Aesthetically, the show is colourful, but inconsistent and dizzying. Though the costumes are appropriately tailored to the wearer’s characteristics, and the lighting, designed by Avi Pluskoska, flashes and twirls well (most of the time), this play seems to have skipped any consideration of stage geography and audience comprehension. Following where and when the actions and flashbacks are taking place is near impossible, and the production team could have benefited from designing more specific regions of the stage and uses of lighting to differentiate between the game show environment and the myriad other settings where scenes take place.

There is something to be said for layering truly tragic revelations with comedic flippancy. At times, the striking cruelty that marmalade-suited host Terry (played at breakneck speed by Paget) hurls at timid Jude and humble Leon begins to recall the uncaring approach we can all sometimes take to mental illness and other people’s serious issues in general. The whirlwind incomprehensibility of the game show begins to mirror what a world may look like to someone with debilitating trauma like the contestants. To their credit, the actors do a fine job of selling this nightmarish tone. Paget’s manic voice and Cromie’s devilish mannerisms as Fizz convince the spectator that what they are seeing is crass and cruel indeed, and these performances are commendably earnest.

The show comes into its own more successfully around the second half, as the hosts themselves show signs of trauma and characterisation, the pain is spread around, and we get to sees signs of weakness in the tormentors. The implications that Terry and Fizz’s cruelty stems from their own self-hatred is momentarily interesting, yet these moments are too quickly presented and discarded to be of any note. And then there’s the highly questionable entrance of a ludicrously costumed crooner named Frankie Valium, (ha), played by Harry Burke, who does a somewhat charming ditty, then fails to project enough for any of his lines to be understood, returning for one late monologue about a bear attack that just halts any trajectory the play had going for it. This scene in particular is frustratingly unnecessary, ill-advised, and poorly written, that any hope of coherence is blown away completely.

All that said, commendable moments shined through. Malcolm Ebose, playing Leon, is a highlight; he manages to portray his inner anguish with a striking tone of beauty. Whenever he does, however, A Sudden Burst of Blinding Light shows its hand by quickly cutting back to crass, cold, cheap laughs that end up turning the tasteless nightmare on the paying audience more than anyone. Whatever director Carine Valarché had in mind, this reviewer cannot recommend it. Game over.

Star (blue)Star (blue)

Reviewer:  Nathaniel Brimmer-Beller


Three Tales of Life and Death (Assembly Front Room: 3-26 Aug: 15.50: 65mins)

“A witty, tender, well-written, exquisitely acted philosophical tour.”

Editorial Rating: 4 Stars: Outstanding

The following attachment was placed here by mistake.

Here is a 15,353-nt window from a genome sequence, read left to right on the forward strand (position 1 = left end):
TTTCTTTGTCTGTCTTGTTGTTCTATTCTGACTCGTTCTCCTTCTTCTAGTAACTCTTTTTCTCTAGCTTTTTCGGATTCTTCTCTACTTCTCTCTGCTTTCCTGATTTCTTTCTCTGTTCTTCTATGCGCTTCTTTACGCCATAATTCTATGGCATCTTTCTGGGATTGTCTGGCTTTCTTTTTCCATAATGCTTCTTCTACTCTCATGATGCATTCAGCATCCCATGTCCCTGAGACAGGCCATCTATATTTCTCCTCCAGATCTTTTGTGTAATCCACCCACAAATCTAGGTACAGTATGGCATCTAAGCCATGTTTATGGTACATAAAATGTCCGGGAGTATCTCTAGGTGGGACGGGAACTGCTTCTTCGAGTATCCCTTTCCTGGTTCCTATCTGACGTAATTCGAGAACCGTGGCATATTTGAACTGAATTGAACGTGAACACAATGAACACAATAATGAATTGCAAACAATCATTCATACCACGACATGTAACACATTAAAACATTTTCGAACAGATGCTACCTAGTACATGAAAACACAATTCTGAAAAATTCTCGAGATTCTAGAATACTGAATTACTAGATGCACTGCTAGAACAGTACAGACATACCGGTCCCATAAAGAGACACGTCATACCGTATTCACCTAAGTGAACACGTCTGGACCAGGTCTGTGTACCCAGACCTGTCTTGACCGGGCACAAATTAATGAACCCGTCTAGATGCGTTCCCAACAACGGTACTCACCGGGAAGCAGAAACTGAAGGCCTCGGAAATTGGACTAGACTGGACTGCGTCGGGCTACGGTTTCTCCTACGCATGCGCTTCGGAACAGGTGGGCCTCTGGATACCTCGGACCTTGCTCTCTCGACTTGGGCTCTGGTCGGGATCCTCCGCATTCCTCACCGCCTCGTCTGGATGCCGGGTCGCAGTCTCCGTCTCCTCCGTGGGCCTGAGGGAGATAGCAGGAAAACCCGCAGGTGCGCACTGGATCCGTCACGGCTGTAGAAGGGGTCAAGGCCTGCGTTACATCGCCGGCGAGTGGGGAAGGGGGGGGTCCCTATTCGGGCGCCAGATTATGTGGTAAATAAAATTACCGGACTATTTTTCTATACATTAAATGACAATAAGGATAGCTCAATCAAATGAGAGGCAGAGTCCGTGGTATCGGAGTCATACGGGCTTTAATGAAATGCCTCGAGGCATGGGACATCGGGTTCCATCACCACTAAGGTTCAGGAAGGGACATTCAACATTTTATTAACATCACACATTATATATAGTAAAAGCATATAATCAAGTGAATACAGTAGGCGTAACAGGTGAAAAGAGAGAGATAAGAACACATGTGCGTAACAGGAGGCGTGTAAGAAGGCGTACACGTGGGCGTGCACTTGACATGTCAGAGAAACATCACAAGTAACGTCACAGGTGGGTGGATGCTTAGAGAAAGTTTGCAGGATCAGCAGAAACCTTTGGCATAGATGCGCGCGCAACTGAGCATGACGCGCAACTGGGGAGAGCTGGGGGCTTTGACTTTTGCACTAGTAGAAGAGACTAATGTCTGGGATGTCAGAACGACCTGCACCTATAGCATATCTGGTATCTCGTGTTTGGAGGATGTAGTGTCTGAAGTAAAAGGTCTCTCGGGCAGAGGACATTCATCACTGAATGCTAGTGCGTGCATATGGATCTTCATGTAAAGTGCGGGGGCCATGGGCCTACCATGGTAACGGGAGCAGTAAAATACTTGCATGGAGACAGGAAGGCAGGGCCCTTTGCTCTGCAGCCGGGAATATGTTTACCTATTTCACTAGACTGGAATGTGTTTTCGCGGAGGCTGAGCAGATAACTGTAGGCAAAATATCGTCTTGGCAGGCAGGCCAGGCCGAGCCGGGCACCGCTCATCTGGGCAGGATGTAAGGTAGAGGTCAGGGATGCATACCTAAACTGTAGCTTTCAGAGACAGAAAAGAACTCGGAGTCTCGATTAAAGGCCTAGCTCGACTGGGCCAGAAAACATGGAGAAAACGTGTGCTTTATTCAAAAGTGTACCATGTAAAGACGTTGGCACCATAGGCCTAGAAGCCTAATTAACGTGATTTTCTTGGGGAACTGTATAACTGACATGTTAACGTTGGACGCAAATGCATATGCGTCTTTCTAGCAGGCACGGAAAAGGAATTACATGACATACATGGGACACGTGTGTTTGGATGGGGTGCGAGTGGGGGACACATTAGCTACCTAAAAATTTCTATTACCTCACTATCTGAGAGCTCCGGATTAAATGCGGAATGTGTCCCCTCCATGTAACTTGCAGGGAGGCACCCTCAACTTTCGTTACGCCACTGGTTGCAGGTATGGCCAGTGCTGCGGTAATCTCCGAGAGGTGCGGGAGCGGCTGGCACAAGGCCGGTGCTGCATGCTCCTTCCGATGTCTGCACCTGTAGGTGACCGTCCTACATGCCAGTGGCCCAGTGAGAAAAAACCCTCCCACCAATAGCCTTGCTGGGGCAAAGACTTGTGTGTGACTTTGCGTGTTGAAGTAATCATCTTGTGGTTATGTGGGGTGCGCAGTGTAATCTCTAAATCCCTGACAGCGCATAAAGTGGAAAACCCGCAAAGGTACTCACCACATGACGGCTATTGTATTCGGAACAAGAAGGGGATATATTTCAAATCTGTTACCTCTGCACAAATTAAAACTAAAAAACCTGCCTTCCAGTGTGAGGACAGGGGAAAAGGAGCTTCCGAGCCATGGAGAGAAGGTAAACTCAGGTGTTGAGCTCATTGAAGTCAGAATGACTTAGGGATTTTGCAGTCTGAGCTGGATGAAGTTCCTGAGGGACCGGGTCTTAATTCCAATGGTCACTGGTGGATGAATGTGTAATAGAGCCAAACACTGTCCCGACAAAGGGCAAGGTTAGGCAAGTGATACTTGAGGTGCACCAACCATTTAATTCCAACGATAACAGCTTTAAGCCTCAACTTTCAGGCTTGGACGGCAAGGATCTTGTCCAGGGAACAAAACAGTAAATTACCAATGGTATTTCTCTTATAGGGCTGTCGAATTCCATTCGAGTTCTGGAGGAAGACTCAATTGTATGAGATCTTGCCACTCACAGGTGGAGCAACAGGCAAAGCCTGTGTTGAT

The first scene in Craig Lucas’s new play, Three Tales of Life and Death, is deceptively simple. The lights go up on an old man and an old woman. They trepidatiously flirt and arthritically move through the motions of intimacy, and though the scene is the shortest of the five total that make up this 65-minute production, it sets up this witty, tender, well-written, and exquisitely acted philosophical tour perfectly. The show repeatedly features deceptively quaint situations like this one, then digs deeper, revealing hidden meanings along the way that are both truly affecting and genuinely entertaining.

The play is presented as a triptych. Section 1 is labeled ‘Life,’ Section 2 is ‘Death,’ and Section 3 is ‘The Afterlife.’ The same two actors tag in and out, playing different characters in each scene, from partners in dialogue to solo performers in monologue and back again.

It is paramount to credit actors Pamela Shaw and Richard Kline for the joy of watching Three Tales of Life and Death. Director Hunter Bird makes commendable choices in numerous set and costume details, but it is these two that elevate the play with their magnetism. To single out their age as a defining characteristic of their performances would be too simple — at any age, the power of Kline’s sympathetic face and voice, and Shaw’s sparkling eyes and affecting smile cannot be denied. Though some plays can feel claustrophobic when staged in venues as teeny as the literal shipping container that is the Assembly Front Room, Three Tales of Life and Death is well-placed. Even when an actor stands facing away from a section of the audience, and sightlines become quite slim, the power of the scene is not lost, due to the vocal and physical power of the performers, even with the simplest acts like unfurling an umbrella or a shake of the head.

The subject matter struggles ever so slightly to keep up with the raw talent of the performers from time to time — some scenes are better-staged and more dynamically-written than others, essentially. Lucas’s play takes on some daring subjects, from the aftermath of the Senate Intelligence Committee Report on Torture to the AIDS quilt being displayed on the National Mall, and though not everyone may agree with the opinions voiced within it, the play’s insinuations do tend to remain on the side of legitimately profound rather than preachy or narrow-minded. Observations on mortality, parental relationships, aging, regret, art journalism, and septuagenarian fellatio are both entertaining and relatable, where a lazier team might have resorted to cheap jokes or a more morose approach.

But the assembled talent is anything but lazy, and I am challenged to think of a play as humble and effective as this one, with a central duo as charming. If nothing else, go to see Kline and Shaw at work. It is refreshing to see seasoned actors performing for intimate audiences, and with material this sensitive and well-handled, these are tales certainly worth hearing.



Reviewer: Nathaniel Brimmer-Beller